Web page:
While there is a co-op aspect, I would recommend playing this game in singleplayer as it is far simpler playing on your own. To control Octodad’s movements, you use L2 and R2 to take control of his ‘legs’ and use the thumbsticks to move these ‘legs’ where you want them to go to. As the game progresses you have to manoeuvre over various structures which are frustrating and rage-inducing. The other part of the game’s controls involve using the left thumbstick to control the direction of Octodad’s arm and the right thumbstick controls which height the arm can reach. It’s easy to see what Young Horses have tried to create with the controls in the game, but while the controls may seem to make sense in the designer’s head, it doesn’t result in an easy system for the final game.

These controls ruin what could have potentially been a wonderful and enjoyable experience as everything else about O: DC is light-hearted and humorous. The difficulties, which are brought on by the controls, are evident from the moment you take control of Octodad and continue to be as difficult throughout the entire game. I can imagine many who were anticipating the release of O: DC will play through some of this 4 hour campaign and never return. It is a huge shame as every other aspects of the game are lovable and refreshing, but these positives are often overshadowed by the terrible controls.


As suggested by the manic manner of Octodad’s movement, the humour is brilliant throughout. Although the protagonist doesn’t utter a word of English, the way in which Octodad’s attitude is explained ends up being wonderfully done. If you are easily amused or are a very patient person, O:DC will appeal to you in abundance as it’s hilarious at times, but the controls detract quality from this title which will affect many players. In order to offer some replay value there are 3 ties which you can collect in each level and the trophies are amusing to collect too. With the game only offering bronze trophies for PlayStation owners, they are relatively simple but again the controls make some frustrating to obtain.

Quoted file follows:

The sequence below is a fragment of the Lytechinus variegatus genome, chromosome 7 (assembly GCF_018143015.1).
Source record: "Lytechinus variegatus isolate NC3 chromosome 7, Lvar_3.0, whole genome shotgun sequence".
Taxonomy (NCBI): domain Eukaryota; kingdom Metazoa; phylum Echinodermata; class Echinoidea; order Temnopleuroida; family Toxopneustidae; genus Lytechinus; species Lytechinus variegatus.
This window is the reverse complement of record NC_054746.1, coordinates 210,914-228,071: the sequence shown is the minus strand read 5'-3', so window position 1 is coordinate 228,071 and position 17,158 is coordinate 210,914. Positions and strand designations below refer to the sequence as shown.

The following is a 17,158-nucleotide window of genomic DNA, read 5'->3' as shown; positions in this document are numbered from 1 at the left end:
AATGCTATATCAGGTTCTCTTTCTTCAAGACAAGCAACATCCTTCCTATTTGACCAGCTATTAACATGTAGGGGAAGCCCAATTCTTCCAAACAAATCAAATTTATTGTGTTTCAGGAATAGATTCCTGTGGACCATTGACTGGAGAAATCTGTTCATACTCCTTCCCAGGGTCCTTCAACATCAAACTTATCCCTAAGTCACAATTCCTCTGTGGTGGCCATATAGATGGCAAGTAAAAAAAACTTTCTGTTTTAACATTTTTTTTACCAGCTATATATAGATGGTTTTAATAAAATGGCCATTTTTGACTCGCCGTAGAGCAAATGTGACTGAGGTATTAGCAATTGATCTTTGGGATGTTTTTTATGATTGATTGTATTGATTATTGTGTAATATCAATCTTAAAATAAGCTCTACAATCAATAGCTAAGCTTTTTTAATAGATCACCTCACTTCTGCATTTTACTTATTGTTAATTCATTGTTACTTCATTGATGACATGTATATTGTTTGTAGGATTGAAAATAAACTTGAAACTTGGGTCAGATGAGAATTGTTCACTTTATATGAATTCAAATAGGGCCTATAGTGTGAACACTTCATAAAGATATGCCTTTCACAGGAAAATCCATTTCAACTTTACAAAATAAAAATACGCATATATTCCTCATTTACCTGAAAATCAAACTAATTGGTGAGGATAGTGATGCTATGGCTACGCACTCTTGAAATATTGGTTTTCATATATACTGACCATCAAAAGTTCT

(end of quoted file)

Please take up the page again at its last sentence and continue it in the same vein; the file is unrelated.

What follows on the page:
In terms of creating a unique gaming experience, Octodad: Deadliest Catch certainly does its utmost to remain long in the memory. With hilarious dialogue, comedic ragdoll physics and a comic-like colour palette it, has everything in its design to be the perfect comedy game. The only thing holding this title back is the controls which can be extremely frustrating for those who are looking for a smooth experience. You can see what the Young Horses were hoping to accomplish with Octodad: Dadliest Catch and to a certain extent it works but, then again, it becomes almost impossible to climb a set of stairs. If you enjoy comedy in games then this is definitely for you, but if you have a short fuse or are easily frustrated you may want to steer clear of Octodad: Dadliest Catch.

Octodad: Dadliest Catch is available now on the PS4 via the PlayStation Store or Steam for £11.99.


Simon Marshall